WASHINGTON – Among the documents found with Saddam Hussein when he was captured last month was a directive written to his followers telling them not to join forces with foreign Arab fighters that may be streaming in to Iraqi to fight Americans, Fox News has confirmed.
Officials said the directive — first reported in The New York Times Wednesday — appears to be authentic and was a strict warning from the deposed president to those loyal to him for them not to get too close to Islamic jihadists (search) crossing the border to join the insurgency.
U.S. officials have said that a briefcase of papers was found with Saddam when he was pulled out of a spider hole by U.S. soldiers near his hometown of Tikrit (search). They have said information obtained from these documents and/or Saddam himself has led to various raids and arrests.
With this document and other evidence, officials have determined that Saddam believed that foreign Arab fighters were eager for a holy war against the West, while his former ruling Baath Party was anxious for its own return to power.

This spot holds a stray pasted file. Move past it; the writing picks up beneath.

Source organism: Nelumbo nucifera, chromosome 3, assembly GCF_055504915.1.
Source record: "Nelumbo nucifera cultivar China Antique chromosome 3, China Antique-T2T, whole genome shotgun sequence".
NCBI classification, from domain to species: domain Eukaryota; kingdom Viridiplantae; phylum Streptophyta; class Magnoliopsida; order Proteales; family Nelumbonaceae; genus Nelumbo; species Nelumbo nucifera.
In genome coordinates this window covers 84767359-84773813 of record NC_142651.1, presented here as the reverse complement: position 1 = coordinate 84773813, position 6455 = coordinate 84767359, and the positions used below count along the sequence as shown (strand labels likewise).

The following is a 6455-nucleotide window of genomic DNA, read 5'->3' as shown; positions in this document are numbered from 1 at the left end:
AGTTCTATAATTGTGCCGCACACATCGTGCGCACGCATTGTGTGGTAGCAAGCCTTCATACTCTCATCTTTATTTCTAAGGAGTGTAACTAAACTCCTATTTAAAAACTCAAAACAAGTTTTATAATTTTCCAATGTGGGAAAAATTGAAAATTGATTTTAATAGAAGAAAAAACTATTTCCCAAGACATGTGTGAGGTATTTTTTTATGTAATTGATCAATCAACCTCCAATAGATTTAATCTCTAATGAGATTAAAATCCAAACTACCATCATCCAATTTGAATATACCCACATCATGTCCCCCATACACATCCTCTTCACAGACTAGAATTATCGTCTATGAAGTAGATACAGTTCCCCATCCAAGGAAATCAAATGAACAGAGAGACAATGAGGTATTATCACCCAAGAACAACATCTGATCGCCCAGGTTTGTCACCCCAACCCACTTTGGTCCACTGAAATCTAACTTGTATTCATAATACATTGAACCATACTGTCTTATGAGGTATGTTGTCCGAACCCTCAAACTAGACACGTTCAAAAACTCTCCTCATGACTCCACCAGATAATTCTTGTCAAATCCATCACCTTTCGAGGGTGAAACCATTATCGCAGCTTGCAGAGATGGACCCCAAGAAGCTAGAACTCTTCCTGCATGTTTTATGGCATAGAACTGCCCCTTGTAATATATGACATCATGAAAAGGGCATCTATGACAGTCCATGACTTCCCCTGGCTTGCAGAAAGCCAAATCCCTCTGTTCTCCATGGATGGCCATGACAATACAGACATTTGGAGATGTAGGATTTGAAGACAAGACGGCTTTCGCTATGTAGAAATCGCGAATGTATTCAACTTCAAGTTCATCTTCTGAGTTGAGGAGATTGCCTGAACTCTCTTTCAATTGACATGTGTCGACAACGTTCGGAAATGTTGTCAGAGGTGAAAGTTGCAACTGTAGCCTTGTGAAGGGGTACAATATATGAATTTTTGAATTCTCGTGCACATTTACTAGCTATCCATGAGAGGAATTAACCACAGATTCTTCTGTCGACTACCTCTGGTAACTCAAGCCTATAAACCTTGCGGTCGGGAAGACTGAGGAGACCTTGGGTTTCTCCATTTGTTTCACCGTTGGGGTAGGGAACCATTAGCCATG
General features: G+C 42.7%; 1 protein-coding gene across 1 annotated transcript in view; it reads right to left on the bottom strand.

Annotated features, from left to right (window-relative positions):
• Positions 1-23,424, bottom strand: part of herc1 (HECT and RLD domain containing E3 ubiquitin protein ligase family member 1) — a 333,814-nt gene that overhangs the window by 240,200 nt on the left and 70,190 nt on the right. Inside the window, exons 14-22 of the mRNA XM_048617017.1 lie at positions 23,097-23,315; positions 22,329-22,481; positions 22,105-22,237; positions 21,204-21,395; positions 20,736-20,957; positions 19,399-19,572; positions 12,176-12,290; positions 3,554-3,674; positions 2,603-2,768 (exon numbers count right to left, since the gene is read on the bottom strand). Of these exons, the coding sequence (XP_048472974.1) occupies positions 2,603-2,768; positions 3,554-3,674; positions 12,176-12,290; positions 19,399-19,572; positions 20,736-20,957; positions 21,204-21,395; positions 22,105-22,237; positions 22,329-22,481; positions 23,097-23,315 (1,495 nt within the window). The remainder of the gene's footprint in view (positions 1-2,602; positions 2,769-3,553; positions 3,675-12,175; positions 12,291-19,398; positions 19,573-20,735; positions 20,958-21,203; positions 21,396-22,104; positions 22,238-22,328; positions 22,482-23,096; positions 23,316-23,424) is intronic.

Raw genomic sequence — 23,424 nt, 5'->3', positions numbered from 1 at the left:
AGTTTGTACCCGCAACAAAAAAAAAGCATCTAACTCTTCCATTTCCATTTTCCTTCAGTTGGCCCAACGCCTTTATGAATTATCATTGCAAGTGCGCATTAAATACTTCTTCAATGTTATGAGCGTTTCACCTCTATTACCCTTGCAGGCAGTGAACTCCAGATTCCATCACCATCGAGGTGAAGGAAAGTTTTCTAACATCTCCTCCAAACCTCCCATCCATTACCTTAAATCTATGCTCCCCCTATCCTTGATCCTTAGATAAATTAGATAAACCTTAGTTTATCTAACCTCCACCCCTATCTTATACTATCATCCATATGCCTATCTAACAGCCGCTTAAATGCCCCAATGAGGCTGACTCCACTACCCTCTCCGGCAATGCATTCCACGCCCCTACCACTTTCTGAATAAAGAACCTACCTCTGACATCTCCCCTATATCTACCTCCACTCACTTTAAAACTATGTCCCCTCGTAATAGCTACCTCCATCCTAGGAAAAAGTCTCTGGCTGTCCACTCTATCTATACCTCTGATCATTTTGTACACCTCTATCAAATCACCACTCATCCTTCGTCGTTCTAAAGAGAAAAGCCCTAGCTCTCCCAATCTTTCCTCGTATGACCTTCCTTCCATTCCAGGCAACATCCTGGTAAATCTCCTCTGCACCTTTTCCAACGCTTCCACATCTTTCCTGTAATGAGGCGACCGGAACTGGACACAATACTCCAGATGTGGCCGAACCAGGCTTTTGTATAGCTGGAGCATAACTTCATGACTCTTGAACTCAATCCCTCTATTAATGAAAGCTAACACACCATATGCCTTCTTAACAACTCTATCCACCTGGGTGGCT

Pentagon officials maintain that Saddam was trying to maintain some sort of command and control over his followers but they're not sure how far the document was circulated.
But critics say the document shows just how thin the relationship between the former regime and Al Qaeda (search) really was. U.S. officials, however, said they stick by previous characterizations of the relationship and meetings between the two groups but concede the document shows Al Qaeda fighters were not the means by which Saddam wanted to fight the U.S.-led coalition.
U.S. commanders have been telling Fox News in recent weeks that very few foreign fighters are believed to be behind recent attacks on U.S. and other coalition soldiers in Iraq. The document in question supports that conclusion.
While the numbers vary, U.S. officials suspect only a few hundred foreigners are in the country fighting the coalition.
U.S. military commanders suspect that suicide and homicide bombers may be foreigners recruited by former regime members, but the tie between the two groups is said not to be significant.
While U.S. officials have seen some cooperation on individual attacks, no one believes there is joint planning on overall operations.
And with the newest information, it's clear that Saddam did not want foreign radical Islamic fighters running the show.
The Times reported that CIA interrogators have already elicited from the top Al Qaeda officials in custody that, before the American-led invasion, Usama bin Laden (search) had rejected entreaties from some of his lieutenants to work jointly with Saddam.